– Attorney General Anne Milgram today
lauded the U.S. Supreme Court’s denial
of an appeal, filed last year by a coalition
of utilities, that sought reversal of a federal
court decision vacating the federal government’s
controversial cap-and-trade approach to regulating
mercury emissions from power plants.
court’s denial of an appeal petition
from the Utility Air Regulatory Group follows
a motion earlier this month by the U.S. Environmental
Protection Agency (EPA) to withdraw its own
appeal, and ends a long legal fight by New
Jersey and other states to compel the federal
government to issue tough new standards for
mercury and other toxic air emissions from
denial by the U.S. Supreme Court represents
another victory for the people of New Jersey,
and for our environment,” said Attorney
General Milgram. “As of today, the protracted
legal battle that has delayed proper regulation
of mercury emissions from power plants is
over, and the practice of allowing those plants
to spew harmful quantities of a dangerous
neurotoxin into our air in violation of federal
law is at an end.”
New Jersey and 16 other states sued the federal
government in 2006 for failing to impose strict
limits on mercury emissions from power plants
and, instead, implementing a cap-and-trade
approach whereby power plants could buy emissions
credits from other plants that had already
cut emissions below targeted levels. The states
maintained that cap-and-trade contributed
to “hot spots” for mercury, a
neurotoxin linked to birth defects, learning
disabilities and neurological problems.
In February 2008, the U.S. Court of Appeals
for the District of Columbia sided with the
states and agreed that EPA could no longer
avoid its legal duty to impose strict limits
on mercury emissions from all power plants
– and do so expeditiously.
subsequently filed an appeal with the U.S.
Supreme Court. However earlier this month,
in one of the first actions taken by newly-appointed
EPA Administrator Lisa P. Jackson, the federal
government moved to dismiss its appeal petition
and pledged to move swiftly in developing
tough new mercury standards for power plants.
The Supreme Court today granted EPA’s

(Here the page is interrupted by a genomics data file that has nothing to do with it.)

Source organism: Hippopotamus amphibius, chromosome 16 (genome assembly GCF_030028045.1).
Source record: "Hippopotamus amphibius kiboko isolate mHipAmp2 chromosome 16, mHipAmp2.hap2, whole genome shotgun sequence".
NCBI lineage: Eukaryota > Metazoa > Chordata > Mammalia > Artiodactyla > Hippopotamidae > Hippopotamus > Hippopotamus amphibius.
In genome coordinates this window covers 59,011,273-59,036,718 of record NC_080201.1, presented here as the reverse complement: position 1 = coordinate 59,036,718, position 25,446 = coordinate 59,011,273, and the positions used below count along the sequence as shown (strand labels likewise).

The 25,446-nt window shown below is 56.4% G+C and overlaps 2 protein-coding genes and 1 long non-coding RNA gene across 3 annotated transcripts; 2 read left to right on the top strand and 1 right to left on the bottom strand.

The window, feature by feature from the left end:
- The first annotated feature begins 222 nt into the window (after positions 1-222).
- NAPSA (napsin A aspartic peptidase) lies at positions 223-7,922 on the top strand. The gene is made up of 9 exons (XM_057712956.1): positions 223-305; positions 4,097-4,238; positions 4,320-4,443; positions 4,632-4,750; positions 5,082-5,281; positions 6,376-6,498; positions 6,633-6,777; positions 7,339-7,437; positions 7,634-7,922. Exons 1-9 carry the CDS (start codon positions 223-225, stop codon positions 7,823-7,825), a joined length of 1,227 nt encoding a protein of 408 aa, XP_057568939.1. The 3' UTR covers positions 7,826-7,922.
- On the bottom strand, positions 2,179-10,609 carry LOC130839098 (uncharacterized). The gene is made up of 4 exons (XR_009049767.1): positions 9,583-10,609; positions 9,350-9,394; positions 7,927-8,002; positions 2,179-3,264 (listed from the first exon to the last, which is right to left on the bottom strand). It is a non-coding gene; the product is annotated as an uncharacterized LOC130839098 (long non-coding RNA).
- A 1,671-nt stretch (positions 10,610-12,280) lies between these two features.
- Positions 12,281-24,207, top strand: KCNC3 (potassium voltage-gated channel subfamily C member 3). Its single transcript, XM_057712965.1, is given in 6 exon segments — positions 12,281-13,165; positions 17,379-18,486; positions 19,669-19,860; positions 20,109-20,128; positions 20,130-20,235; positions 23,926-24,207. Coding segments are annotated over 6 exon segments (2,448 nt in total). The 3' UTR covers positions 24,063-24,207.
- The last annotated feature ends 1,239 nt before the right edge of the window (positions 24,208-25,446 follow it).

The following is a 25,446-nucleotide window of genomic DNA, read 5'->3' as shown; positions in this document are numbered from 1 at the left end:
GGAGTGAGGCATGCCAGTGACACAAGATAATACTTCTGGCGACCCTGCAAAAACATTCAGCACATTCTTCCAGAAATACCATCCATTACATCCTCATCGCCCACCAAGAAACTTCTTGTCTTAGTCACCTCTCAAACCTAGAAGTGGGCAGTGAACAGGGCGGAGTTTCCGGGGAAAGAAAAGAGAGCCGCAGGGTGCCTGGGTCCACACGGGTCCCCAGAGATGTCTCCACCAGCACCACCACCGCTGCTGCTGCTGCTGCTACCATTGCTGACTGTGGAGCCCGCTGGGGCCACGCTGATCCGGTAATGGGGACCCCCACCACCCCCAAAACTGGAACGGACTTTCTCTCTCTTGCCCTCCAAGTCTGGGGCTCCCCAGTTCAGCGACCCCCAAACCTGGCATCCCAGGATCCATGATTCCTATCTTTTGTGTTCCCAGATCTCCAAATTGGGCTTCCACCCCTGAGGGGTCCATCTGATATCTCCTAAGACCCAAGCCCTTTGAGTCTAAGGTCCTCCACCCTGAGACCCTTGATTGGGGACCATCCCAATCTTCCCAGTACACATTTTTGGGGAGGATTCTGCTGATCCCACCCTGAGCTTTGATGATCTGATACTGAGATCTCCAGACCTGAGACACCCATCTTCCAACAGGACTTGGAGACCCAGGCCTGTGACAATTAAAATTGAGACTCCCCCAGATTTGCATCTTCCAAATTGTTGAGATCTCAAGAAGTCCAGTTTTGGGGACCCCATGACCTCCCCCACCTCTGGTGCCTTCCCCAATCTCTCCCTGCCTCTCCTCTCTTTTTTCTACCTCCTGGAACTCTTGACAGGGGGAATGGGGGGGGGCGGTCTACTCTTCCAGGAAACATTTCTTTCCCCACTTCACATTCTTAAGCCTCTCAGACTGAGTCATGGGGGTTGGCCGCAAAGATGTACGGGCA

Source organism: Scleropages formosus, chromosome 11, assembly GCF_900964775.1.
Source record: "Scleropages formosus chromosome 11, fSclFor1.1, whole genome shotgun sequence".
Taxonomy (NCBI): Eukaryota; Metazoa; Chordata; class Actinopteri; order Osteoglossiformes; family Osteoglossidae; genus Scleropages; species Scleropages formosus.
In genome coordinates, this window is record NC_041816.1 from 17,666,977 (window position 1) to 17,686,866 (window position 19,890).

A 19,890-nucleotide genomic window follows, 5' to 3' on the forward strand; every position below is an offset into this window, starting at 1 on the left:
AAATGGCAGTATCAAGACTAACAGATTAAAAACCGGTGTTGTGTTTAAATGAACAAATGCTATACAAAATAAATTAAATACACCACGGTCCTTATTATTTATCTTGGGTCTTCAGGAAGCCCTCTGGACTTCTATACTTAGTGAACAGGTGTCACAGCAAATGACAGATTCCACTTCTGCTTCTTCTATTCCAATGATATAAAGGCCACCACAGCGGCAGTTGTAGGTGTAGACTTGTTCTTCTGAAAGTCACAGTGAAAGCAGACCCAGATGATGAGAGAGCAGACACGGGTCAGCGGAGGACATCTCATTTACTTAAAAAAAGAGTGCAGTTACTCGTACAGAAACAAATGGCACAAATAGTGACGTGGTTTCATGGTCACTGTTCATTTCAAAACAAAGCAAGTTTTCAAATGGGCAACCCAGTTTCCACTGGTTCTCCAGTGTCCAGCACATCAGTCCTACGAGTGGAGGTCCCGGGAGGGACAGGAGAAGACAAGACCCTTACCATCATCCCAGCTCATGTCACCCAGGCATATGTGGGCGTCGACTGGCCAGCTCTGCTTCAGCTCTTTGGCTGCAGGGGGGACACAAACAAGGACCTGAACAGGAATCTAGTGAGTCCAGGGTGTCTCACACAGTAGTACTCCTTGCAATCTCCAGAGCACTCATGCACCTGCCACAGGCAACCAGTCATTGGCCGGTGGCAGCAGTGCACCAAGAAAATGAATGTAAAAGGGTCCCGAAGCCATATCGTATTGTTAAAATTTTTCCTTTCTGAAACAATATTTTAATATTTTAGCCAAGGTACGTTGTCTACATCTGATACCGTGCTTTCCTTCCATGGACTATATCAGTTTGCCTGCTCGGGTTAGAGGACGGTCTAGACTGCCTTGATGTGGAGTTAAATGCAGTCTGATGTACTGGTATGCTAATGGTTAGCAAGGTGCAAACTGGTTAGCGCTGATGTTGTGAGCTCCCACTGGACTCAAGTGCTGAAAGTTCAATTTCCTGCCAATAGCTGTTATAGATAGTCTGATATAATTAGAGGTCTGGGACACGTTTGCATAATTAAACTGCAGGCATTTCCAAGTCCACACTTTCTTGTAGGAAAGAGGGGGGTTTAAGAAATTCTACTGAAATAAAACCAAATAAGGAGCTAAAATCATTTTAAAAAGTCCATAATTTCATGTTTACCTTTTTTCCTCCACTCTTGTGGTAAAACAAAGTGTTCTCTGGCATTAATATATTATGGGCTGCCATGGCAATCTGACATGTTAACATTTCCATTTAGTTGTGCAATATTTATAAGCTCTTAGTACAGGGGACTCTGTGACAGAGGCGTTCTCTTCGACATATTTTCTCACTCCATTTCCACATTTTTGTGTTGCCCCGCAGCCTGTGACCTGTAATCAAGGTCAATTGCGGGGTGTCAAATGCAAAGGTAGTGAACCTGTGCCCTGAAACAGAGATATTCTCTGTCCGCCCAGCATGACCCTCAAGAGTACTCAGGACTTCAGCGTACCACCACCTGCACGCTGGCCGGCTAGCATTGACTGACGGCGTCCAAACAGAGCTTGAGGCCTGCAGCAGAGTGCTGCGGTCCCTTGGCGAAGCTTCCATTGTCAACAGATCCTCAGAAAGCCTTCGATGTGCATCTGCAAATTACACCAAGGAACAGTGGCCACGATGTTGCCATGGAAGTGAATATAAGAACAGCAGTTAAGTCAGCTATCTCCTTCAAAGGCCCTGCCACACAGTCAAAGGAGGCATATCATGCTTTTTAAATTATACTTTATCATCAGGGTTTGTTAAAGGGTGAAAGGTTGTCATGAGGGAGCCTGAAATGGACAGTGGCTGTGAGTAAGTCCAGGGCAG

request that its own appeal petition be dismissed.
the wake of EPA’s action, the Utility
Air Regulatory Group – the group is
an association of individual electric-generating
companies and national trade organizations
-- refused to withdraw its own appeal petition
before the Supreme Court.
it filed a reply brief restating its argument
that the cap-and-trade approach was a legal
means of regulating toxic emissions from power
plants under a less rigid section of the federal
Clean Air Act than that cited by the states.
Today’s Supreme Court denial amounts
to a rejection of that argument, and clears
the way for EPA to require power plants to
install “maximum available control technologies”
for mercury, an action New Jersey and other
states have long advocated.
original lawsuit that resulted in the February
2008 U.S. Court of Appeals ruling in favor
of the states maintained that EPA illegally
removed coal and oil-fired power plants from
the list of regulated source categories under
a section of the Clean Air Act that requires
strict regulation of hazardous air pollutants,
removing power plants without meeting the
Clean Air Act’s stringent criteria for
doing so, EPA under its prior leadership sought
to avoid requiring power plants to regulate
their mercury emissions by using the “maximum
achievable control technology.” Instead,
EPA sought to allow power plants to trade
mercury emissions to meet a national “cap.”
Jersey and the other states maintained that
a strict mercury emissions standard based
on “maximum achievable control technology”
– as required by the Clean Air Act –
could reduce mercury emissions to levels approximately
three times lower than the cap established
under EPA’s cap-and-trade system, and
could do so more quickly.
The states contended that EPA’s cap-and-trade
approach promised little in the way of immediate
mercury emission reductions from the current
48 tons per year nationwide, and would delay
even modest reductions by more than a decade.
Power plants are the largest source of mercury
in the nation. Power plants also emit many
of the hazardous air pollutants listed in
Section 112 of the Clean Air Act for EPA regulation.
Mercury pollution has contaminated the nation’s
waters and other natural resources, and nearly
all of the 50 states have issued mercury-related
Attorney General Kevin Auerbacher and Deputy
Attorney General Jung Kim of the Division
of Law’s Environmental Enforcement and
Homeland Security Section handled this matter
on behalf of the state.